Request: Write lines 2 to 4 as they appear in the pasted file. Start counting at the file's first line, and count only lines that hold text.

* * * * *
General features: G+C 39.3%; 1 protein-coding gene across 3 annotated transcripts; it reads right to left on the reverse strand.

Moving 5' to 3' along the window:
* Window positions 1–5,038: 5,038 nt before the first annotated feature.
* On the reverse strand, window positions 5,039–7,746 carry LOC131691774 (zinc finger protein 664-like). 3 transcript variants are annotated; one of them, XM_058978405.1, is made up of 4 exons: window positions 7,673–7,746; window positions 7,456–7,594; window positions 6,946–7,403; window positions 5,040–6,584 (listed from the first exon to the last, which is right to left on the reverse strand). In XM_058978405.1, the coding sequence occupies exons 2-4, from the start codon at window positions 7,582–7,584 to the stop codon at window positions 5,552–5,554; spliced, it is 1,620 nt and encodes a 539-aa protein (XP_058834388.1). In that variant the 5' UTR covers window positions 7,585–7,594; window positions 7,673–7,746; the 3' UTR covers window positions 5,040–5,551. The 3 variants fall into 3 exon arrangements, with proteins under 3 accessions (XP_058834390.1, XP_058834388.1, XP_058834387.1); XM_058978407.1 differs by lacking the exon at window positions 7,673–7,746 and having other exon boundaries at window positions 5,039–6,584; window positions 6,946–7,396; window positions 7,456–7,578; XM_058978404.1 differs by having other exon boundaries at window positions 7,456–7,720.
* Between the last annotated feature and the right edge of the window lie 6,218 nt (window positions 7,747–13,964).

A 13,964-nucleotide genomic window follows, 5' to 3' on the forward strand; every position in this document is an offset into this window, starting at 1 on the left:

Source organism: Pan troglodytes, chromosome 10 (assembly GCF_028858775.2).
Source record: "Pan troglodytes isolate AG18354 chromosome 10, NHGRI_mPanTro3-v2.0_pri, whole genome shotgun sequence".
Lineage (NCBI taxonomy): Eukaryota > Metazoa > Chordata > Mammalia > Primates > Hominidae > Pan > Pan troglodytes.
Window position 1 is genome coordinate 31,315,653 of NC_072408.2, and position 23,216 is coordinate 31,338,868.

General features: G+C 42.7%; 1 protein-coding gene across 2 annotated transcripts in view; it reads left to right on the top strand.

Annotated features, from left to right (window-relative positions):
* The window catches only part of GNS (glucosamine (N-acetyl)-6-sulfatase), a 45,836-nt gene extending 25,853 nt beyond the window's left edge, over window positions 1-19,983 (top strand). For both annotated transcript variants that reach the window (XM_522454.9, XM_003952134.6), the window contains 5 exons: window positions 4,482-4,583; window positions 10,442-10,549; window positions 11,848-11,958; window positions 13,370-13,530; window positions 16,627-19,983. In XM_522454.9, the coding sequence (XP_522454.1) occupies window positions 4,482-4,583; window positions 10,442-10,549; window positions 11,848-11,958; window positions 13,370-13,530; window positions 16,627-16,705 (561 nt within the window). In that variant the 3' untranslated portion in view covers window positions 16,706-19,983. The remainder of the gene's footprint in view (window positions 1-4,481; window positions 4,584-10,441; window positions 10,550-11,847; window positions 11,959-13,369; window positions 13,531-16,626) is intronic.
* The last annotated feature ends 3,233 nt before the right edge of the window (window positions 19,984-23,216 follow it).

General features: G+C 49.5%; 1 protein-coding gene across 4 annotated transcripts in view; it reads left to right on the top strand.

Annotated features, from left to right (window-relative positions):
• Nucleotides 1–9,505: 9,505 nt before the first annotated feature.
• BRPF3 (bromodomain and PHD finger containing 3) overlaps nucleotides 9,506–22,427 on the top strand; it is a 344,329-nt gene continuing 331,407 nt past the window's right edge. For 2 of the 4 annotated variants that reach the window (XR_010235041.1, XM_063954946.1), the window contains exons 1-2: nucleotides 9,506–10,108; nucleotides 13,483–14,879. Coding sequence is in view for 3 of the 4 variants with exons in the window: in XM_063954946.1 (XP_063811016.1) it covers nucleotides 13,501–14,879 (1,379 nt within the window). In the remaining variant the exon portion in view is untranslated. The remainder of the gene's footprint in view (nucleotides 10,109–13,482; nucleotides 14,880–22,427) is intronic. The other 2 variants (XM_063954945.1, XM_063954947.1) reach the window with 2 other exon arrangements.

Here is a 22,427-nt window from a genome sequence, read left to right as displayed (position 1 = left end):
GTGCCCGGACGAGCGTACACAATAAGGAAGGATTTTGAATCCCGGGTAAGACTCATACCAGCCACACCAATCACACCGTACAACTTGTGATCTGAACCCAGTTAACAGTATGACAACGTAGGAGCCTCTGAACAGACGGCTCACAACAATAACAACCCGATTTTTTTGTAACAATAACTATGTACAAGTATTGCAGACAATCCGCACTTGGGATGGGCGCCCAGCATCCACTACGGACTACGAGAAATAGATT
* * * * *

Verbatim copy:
Moving 5' to 3' along the window:
* Window positions 1–5,038: 5,038 nt before the first annotated feature.
* On the reverse strand, window positions 5,039–7,746 carry LOC131691774 (zinc finger protein 664-like). 3 transcript variants are annotated; one of them, XM_058978405.1, is made up of 4 exons: window positions 7,673–7,746; window positions 7,456–7,594; window positions 6,946–7,403; window positions 5,040–6,584 (listed from the first exon to the last, which is right to left on the reverse strand). In XM_058978405.1, the coding sequence occupies exons 2-4, from the start codon at window positions 7,582–7,584 to the stop codon at window positions 5,552–5,554; spliced, it is 1,620 nt and encodes a 539-aa protein (XP_058834388.1). In that variant the 5' UTR covers window positions 7,585–7,594; window positions 7,673–7,746; the 3' UTR covers window positions 5,040–5,551. The 3 variants fall into 3 exon arrangements, with proteins under 3 accessions (XP_058834390.1, XP_058834388.1, XP_058834387.1); XM_058978407.1 differs by lacking the exon at window positions 7,673–7,746 and having other exon boundaries at window positions 5,039–6,584; window positions 6,946–7,396; window positions 7,456–7,578; XM_058978404.1 differs by having other exon boundaries at window positions 7,456–7,720.